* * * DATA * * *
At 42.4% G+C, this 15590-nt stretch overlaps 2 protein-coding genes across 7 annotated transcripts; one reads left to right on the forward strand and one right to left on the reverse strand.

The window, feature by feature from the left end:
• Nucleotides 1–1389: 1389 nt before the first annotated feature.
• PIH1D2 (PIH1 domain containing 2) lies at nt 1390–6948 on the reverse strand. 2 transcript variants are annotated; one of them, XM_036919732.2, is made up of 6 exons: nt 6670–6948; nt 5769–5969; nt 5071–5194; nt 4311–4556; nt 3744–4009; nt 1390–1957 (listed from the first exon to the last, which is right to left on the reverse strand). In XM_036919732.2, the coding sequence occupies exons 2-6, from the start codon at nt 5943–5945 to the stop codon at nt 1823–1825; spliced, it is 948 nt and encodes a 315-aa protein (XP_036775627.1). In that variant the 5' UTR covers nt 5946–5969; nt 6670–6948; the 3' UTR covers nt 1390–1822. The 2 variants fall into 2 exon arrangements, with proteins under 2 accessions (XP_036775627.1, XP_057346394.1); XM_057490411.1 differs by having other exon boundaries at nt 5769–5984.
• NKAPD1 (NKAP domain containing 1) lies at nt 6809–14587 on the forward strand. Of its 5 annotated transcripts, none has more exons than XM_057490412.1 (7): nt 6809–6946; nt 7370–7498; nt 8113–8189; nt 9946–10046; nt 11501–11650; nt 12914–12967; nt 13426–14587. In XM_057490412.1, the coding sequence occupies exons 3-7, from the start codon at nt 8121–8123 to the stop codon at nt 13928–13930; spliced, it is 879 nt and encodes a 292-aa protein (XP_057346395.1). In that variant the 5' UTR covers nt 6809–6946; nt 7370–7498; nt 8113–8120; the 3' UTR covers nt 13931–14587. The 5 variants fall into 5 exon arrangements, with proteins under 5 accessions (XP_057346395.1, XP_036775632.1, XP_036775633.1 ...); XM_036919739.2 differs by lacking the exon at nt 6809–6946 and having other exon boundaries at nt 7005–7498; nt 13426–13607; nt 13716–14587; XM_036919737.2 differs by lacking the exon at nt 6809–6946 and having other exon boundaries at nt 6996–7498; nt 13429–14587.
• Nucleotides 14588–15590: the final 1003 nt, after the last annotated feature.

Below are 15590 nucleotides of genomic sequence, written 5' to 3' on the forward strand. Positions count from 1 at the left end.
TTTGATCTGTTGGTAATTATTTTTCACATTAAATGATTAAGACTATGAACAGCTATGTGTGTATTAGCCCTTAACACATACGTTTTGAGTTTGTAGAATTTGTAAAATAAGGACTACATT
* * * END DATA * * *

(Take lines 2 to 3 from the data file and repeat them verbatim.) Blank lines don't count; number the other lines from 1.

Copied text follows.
The window, feature by feature from the left end:
• Nucleotides 1–1389: 1389 nt before the first annotated feature.